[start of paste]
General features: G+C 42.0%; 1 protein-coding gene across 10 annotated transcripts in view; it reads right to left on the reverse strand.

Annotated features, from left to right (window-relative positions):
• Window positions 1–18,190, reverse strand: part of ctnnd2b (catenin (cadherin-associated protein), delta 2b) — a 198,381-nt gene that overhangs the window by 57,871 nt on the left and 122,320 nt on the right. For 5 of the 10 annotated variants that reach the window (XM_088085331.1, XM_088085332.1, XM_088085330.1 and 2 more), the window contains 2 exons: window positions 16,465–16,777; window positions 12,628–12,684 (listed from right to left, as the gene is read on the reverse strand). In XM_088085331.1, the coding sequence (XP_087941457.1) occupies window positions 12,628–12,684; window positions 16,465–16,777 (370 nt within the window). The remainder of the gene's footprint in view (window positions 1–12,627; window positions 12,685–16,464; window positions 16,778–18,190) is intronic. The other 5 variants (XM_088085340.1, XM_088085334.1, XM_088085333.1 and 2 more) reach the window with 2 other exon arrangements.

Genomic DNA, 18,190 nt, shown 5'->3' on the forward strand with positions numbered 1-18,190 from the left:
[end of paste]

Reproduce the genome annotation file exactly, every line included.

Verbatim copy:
General features: G+C 42.0%; 1 protein-coding gene across 10 annotated transcripts in view; it reads right to left on the reverse strand.

Annotated features, from left to right (window-relative positions):
• Window positions 1–18,190, reverse strand: part of ctnnd2b (catenin (cadherin-associated protein), delta 2b) — a 198,381-nt gene that overhangs the window by 57,871 nt on the left and 122,320 nt on the right. For 5 of the 10 annotated variants that reach the window (XM_088085331.1, XM_088085332.1, XM_088085330.1 and 2 more), the window contains 2 exons: window positions 16,465–16,777; window positions 12,628–12,684 (listed from right to left, as the gene is read on the reverse strand). In XM_088085331.1, the coding sequence (XP_087941457.1) occupies window positions 12,628–12,684; window positions 16,465–16,777 (370 nt within the window). The remainder of the gene's footprint in view (window positions 1–12,627; window positions 12,685–16,464; window positions 16,778–18,190) is intronic. The other 5 variants (XM_088085340.1, XM_088085334.1, XM_088085333.1 and 2 more) reach the window with 2 other exon arrangements.

Genomic DNA, 18,190 nt, shown 5'->3' on the forward strand with positions numbered 1-18,190 from the left: